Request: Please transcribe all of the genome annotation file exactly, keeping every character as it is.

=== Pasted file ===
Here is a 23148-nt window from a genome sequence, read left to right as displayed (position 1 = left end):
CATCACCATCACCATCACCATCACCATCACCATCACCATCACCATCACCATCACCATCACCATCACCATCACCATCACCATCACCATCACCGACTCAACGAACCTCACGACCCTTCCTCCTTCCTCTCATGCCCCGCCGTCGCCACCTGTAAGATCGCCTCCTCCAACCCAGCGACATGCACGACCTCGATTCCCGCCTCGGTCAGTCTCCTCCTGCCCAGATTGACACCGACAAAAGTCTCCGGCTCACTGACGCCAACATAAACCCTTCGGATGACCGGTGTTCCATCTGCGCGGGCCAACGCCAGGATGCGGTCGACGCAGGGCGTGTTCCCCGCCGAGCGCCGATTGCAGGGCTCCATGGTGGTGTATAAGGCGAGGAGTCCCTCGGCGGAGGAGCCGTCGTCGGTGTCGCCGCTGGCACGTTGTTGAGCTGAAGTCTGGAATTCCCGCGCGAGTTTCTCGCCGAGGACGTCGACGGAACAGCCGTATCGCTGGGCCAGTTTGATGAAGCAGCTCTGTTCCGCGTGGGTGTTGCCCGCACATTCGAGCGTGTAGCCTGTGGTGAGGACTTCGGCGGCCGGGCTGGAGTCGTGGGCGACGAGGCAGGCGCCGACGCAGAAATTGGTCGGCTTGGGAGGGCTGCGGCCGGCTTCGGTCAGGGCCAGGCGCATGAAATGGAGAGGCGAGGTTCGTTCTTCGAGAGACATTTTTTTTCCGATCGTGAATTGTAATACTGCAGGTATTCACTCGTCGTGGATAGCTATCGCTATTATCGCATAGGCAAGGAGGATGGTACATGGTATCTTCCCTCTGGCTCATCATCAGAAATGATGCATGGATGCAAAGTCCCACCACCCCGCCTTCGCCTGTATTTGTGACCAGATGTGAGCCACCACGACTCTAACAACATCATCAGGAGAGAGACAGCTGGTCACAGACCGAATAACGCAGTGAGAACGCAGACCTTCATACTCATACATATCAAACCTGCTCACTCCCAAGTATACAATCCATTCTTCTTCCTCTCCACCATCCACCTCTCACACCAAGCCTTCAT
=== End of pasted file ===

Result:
Here is a 23148-nt window from a genome sequence, read left to right as displayed (position 1 = left end):
CATCACCATCACCATCACCATCACCATCACCATCACCATCACCATCACCATCACCATCACCATCACCATCACCATCACCATCACCATCACCGACTCAACGAACCTCACGACCCTTCCTCCTTCCTCTCATGCCCCGCCGTCGCCACCTGTAAGATCGCCTCCTCCAACCCAGCGACATGCACGACCTCGATTCCCGCCTCGGTCAGTCTCCTCCTGCCCAGATTGACACCGACAAAAGTCTCCGGCTCACTGACGCCAACATAAACCCTTCGGATGACCGGTGTTCCATCTGCGCGGGCCAACGCCAGGATGCGGTCGACGCAGGGCGTGTTCCCCGCCGAGCGCCGATTGCAGGGCTCCATGGTGGTGTATAAGGCGAGGAGTCCCTCGGCGGAGGAGCCGTCGTCGGTGTCGCCGCTGGCACGTTGTTGAGCTGAAGTCTGGAATTCCCGCGCGAGTTTCTCGCCGAGGACGTCGACGGAACAGCCGTATCGCTGGGCCAGTTTGATGAAGCAGCTCTGTTCCGCGTGGGTGTTGCCCGCACATTCGAGCGTGTAGCCTGTGGTGAGGACTTCGGCGGCCGGGCTGGAGTCGTGGGCGACGAGGCAGGCGCCGACGCAGAAATTGGTCGGCTTGGGAGGGCTGCGGCCGGCTTCGGTCAGGGCCAGGCGCATGAAATGGAGAGGCGAGGTTCGTTCTTCGAGAGACATTTTTTTTCCGATCGTGAATTGTAATACTGCAGGTATTCACTCGTCGTGGATAGCTATCGCTATTATCGCATAGGCAAGGAGGATGGTACATGGTATCTTCCCTCTGGCTCATCATCAGAAATGATGCATGGATGCAAAGTCCCACCACCCCGCCTTCGCCTGTATTTGTGACCAGATGTGAGCCACCACGACTCTAACAACATCATCAGGAGAGAGACAGCTGGTCACAGACCGAATAACGCAGTGAGAACGCAGACCTTCATACTCATACATATCAAACCTGCTCACTCCCAAGTATACAATCCATTCTTCTTCCTCTCCACCATCCACCTCTCACACCAAGCCTTCAT